The Ona and Besikdira massacres in 1970

Written by: Ahmed Raji

On the morning of 30 November 1970 (which also happened

to be the Muslim holiday of Eid-al-Fitr), Ethiopian troops entered the village of Besikdira, 15km north-east of Keren, rounded up the population and crammed them into a mosque.

The soldiers were on a mission of revenge following the killing of an Ethiopian army general by Eritrean Liberation fighters the week before, and had already burned several villages in the area in the preceding days.

The soldiers positioned their machine guns at the entrance to the mosque and on windows.

They opened fire indiscriminately, killing 118 innocent civilians, including women and children.

(Despite the Ethiopian officers' attempts to separate the population by faith, the people stuck together. After all, they were family. Hence, the victims were both Christians and Muslims).

Besikdira was a prelude to yet another, bigger, massacre.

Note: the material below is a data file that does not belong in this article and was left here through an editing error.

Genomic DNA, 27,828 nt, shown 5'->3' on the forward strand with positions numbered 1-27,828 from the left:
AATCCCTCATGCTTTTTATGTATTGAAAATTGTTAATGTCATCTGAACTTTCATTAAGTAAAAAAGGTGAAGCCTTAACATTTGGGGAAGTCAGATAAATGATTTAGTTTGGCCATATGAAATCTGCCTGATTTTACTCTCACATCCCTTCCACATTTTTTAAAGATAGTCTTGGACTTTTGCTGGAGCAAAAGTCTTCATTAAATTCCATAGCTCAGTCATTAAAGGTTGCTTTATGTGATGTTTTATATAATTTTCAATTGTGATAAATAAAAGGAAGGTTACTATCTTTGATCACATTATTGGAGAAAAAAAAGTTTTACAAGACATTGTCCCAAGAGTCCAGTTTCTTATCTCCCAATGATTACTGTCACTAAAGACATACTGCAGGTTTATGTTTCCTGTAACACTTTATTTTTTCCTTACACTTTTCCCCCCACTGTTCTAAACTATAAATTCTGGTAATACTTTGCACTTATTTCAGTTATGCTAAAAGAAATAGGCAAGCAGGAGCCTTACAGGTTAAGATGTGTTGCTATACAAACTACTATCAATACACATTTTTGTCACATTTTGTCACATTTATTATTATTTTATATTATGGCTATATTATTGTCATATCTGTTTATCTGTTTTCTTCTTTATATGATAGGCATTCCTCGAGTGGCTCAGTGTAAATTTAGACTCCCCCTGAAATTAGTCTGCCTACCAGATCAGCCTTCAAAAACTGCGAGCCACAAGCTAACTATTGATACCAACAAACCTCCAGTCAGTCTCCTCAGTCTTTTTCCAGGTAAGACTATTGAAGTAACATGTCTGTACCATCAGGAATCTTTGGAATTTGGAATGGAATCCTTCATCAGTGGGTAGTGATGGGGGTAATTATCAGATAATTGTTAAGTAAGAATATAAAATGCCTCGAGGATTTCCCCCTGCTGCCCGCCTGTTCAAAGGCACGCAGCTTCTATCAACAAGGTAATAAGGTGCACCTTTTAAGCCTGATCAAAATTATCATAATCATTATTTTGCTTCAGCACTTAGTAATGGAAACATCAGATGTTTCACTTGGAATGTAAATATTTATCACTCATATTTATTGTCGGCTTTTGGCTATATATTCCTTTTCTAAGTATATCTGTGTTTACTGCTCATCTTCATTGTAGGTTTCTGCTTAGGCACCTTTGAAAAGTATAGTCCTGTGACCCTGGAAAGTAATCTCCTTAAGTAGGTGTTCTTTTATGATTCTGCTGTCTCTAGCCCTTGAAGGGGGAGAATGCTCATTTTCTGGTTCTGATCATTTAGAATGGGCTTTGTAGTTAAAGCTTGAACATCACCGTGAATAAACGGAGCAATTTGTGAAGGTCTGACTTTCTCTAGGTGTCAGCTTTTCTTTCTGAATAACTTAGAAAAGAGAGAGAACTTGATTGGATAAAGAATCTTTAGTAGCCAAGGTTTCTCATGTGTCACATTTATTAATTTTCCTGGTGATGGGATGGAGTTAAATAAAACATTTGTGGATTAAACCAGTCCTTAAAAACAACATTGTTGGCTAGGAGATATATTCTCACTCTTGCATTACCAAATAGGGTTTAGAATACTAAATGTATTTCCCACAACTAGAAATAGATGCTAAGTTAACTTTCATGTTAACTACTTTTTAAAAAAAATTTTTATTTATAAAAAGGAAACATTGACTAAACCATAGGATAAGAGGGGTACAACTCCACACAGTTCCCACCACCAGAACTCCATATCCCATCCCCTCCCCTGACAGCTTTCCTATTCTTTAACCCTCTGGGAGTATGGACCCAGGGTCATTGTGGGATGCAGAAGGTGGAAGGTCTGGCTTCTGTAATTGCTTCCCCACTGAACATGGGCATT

On the morning of the following day, 1st December 1970, soldiers stationed in Keren descended on the nearby village of Ona and proceeded on a killing spree never seen before in Eritrea. Soon the the entire village was in flames.

Those who were not burned in their huts, were gunned down as they attempted to flee.

An estimated 700 villagers and their guests (there was a funeral in progress) died.

My own memory of that day (I was in 2nd grade) is one of utter terror hearing the seemingly interminable sound of machine guns and seeing a slow-moving shower of soot and little pieces of charred straw and grass that were scattered by winds over parts of Keren.


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